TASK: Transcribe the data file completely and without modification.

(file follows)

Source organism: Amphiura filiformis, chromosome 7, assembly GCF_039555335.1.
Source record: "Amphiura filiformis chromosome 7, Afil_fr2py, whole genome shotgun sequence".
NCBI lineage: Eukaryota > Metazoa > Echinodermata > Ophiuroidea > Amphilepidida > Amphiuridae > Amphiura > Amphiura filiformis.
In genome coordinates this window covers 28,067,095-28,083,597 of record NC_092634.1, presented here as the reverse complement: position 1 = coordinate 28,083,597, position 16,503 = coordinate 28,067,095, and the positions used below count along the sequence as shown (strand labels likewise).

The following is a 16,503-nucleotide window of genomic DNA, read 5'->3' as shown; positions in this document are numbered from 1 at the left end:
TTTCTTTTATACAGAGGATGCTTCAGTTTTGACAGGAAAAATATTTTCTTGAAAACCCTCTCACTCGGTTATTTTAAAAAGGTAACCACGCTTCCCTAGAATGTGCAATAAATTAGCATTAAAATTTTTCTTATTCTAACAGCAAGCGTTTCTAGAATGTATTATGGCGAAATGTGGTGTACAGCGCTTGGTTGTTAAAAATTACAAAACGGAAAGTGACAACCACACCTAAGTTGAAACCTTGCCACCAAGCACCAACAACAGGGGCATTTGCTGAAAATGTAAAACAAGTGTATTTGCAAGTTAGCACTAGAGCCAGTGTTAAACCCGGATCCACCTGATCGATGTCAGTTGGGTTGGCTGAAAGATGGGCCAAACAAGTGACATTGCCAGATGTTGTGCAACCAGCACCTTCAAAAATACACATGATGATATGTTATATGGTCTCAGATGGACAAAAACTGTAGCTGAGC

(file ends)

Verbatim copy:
Source organism: Amphiura filiformis, chromosome 7, assembly GCF_039555335.1.
Source record: "Amphiura filiformis chromosome 7, Afil_fr2py, whole genome shotgun sequence".
NCBI lineage: Eukaryota > Metazoa > Echinodermata > Ophiuroidea > Amphilepidida > Amphiuridae > Amphiura > Amphiura filiformis.
In genome coordinates this window covers 28,067,095-28,083,597 of record NC_092634.1, presented here as the reverse complement: position 1 = coordinate 28,083,597, position 16,503 = coordinate 28,067,095, and the positions used below count along the sequence as shown (strand labels likewise).

The following is a 16,503-nucleotide window of genomic DNA, read 5'->3' as shown; positions in this document are numbered from 1 at the left end:
TTTCTTTTATACAGAGGATGCTTCAGTTTTGACAGGAAAAATATTTTCTTGAAAACCCTCTCACTCGGTTATTTTAAAAAGGTAACCACGCTTCCCTAGAATGTGCAATAAATTAGCATTAAAATTTTTCTTATTCTAACAGCAAGCGTTTCTAGAATGTATTATGGCGAAATGTGGTGTACAGCGCTTGGTTGTTAAAAATTACAAAACGGAAAGTGACAACCACACCTAAGTTGAAACCTTGCCACCAAGCACCAACAACAGGGGCATTTGCTGAAAATGTAAAACAAGTGTATTTGCAAGTTAGCACTAGAGCCAGTGTTAAACCCGGATCCACCTGATCGATGTCAGTTGGGTTGGCTGAAAGATGGGCCAAACAAGTGACATTGCCAGATGTTGTGCAACCAGCACCTTCAAAAATACACATGATGATATGTTATATGGTCTCAGATGGACAAAAACTGTAGCTGAGC